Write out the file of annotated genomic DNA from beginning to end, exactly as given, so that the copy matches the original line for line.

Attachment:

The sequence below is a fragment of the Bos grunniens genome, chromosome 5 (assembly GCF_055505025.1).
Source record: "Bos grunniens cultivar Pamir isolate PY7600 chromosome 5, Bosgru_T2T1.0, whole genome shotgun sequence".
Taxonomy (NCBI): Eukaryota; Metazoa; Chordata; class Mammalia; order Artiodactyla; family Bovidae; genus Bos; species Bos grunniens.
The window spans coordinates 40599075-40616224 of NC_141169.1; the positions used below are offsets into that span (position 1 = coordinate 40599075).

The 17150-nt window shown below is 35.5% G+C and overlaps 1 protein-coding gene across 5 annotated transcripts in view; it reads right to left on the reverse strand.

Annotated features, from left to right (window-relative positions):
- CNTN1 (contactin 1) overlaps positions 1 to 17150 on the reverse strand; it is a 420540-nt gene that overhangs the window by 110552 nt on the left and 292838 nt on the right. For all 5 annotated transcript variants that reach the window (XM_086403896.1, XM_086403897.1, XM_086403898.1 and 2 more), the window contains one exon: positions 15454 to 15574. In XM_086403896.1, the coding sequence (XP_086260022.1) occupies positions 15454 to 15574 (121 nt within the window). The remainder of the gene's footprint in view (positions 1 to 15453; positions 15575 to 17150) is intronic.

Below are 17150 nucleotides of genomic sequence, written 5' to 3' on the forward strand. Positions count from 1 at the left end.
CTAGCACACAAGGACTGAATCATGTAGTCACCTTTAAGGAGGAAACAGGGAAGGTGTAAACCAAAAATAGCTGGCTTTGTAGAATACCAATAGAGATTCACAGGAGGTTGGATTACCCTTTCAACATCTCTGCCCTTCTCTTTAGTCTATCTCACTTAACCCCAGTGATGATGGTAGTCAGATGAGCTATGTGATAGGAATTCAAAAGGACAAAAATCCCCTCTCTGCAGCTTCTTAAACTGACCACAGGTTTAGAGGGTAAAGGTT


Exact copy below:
The sequence below is a fragment of the Bos grunniens genome, chromosome 5 (assembly GCF_055505025.1).
Source record: "Bos grunniens cultivar Pamir isolate PY7600 chromosome 5, Bosgru_T2T1.0, whole genome shotgun sequence".
Taxonomy (NCBI): Eukaryota; Metazoa; Chordata; class Mammalia; order Artiodactyla; family Bovidae; genus Bos; species Bos grunniens.
The window spans coordinates 40599075-40616224 of NC_141169.1; the positions used below are offsets into that span (position 1 = coordinate 40599075).

The 17150-nt window shown below is 35.5% G+C and overlaps 1 protein-coding gene across 5 annotated transcripts in view; it reads right to left on the reverse strand.

Annotated features, from left to right (window-relative positions):
- CNTN1 (contactin 1) overlaps positions 1 to 17150 on the reverse strand; it is a 420540-nt gene that overhangs the window by 110552 nt on the left and 292838 nt on the right. For all 5 annotated transcript variants that reach the window (XM_086403896.1, XM_086403897.1, XM_086403898.1 and 2 more), the window contains one exon: positions 15454 to 15574. In XM_086403896.1, the coding sequence (XP_086260022.1) occupies positions 15454 to 15574 (121 nt within the window). The remainder of the gene's footprint in view (positions 1 to 15453; positions 15575 to 17150) is intronic.

Below are 17150 nucleotides of genomic sequence, written 5' to 3' on the forward strand. Positions count from 1 at the left end.
CTAGCACACAAGGACTGAATCATGTAGTCACCTTTAAGGAGGAAACAGGGAAGGTGTAAACCAAAAATAGCTGGCTTTGTAGAATACCAATAGAGATTCACAGGAGGTTGGATTACCCTTTCAACATCTCTGCCCTTCTCTTTAGTCTATCTCACTTAACCCCAGTGATGATGGTAGTCAGATGAGCTATGTGATAGGAATTCAAAAGGACAAAAATCCCCTCTCTGCAGCTTCTTAAACTGACCACAGGTTTAGAGGGTAAAGGTT